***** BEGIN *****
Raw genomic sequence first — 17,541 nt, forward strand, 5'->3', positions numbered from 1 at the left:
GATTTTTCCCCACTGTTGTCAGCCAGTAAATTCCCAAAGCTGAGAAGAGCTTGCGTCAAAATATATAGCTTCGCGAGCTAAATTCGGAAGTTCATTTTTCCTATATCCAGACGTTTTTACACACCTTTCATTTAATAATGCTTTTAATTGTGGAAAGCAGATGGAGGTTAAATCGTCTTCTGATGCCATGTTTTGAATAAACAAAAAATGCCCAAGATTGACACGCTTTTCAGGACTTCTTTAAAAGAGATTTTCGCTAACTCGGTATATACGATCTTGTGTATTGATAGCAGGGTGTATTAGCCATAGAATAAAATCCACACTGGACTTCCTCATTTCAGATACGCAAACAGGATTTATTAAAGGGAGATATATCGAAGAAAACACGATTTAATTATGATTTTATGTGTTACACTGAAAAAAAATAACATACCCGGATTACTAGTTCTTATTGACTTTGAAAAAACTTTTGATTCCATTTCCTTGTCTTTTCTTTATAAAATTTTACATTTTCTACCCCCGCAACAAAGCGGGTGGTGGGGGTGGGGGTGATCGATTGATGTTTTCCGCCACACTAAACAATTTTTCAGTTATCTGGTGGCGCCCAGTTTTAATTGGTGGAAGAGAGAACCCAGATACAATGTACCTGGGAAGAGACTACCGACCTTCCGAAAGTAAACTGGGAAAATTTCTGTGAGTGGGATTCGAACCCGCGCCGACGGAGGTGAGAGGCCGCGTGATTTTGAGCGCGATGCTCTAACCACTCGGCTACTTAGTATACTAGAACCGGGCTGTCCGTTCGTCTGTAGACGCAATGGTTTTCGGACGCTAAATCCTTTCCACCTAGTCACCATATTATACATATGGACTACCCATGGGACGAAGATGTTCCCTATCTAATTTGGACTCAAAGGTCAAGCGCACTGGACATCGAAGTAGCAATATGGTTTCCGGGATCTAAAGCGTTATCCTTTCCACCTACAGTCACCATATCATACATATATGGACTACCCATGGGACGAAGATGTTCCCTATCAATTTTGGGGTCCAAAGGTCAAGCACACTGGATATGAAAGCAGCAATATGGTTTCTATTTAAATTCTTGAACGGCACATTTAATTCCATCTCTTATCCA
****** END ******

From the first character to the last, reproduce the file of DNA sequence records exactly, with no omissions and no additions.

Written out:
Raw genomic sequence first — 17,541 nt, forward strand, 5'->3', positions numbered from 1 at the left:
GATTTTTCCCCACTGTTGTCAGCCAGTAAATTCCCAAAGCTGAGAAGAGCTTGCGTCAAAATATATAGCTTCGCGAGCTAAATTCGGAAGTTCATTTTTCCTATATCCAGACGTTTTTACACACCTTTCATTTAATAATGCTTTTAATTGTGGAAAGCAGATGGAGGTTAAATCGTCTTCTGATGCCATGTTTTGAATAAACAAAAAATGCCCAAGATTGACACGCTTTTCAGGACTTCTTTAAAAGAGATTTTCGCTAACTCGGTATATACGATCTTGTGTATTGATAGCAGGGTGTATTAGCCATAGAATAAAATCCACACTGGACTTCCTCATTTCAGATACGCAAACAGGATTTATTAAAGGGAGATATATCGAAGAAAACACGATTTAATTATGATTTTATGTGTTACACTGAAAAAAAATAACATACCCGGATTACTAGTTCTTATTGACTTTGAAAAAACTTTTGATTCCATTTCCTTGTCTTTTCTTTATAAAATTTTACATTTTCTACCCCCGCAACAAAGCGGGTGGTGGGGGTGGGGGTGATCGATTGATGTTTTCCGCCACACTAAACAATTTTTCAGTTATCTGGTGGCGCCCAGTTTTAATTGGTGGAAGAGAGAACCCAGATACAATGTACCTGGGAAGAGACTACCGACCTTCCGAAAGTAAACTGGGAAAATTTCTGTGAGTGGGATTCGAACCCGCGCCGACGGAGGTGAGAGGCCGCGTGATTTTGAGCGCGATGCTCTAACCACTCGGCTACTTAGTATACTAGAACCGGGCTGTCCGTTCGTCTGTAGACGCAATGGTTTTCGGACGCTAAATCCTTTCCACCTAGTCACCATATTATACATATGGACTACCCATGGGACGAAGATGTTCCCTATCTAATTTGGACTCAAAGGTCAAGCGCACTGGACATCGAAGTAGCAATATGGTTTCCGGGATCTAAAGCGTTATCCTTTCCACCTACAGTCACCATATCATACATATATGGACTACCCATGGGACGAAGATGTTCCCTATCAATTTTGGGGTCCAAAGGTCAAGCACACTGGATATGAAAGCAGCAATATGGTTTCTATTTAAATTCTTGAACGGCACATTTAATTCCATCTCTTATCCA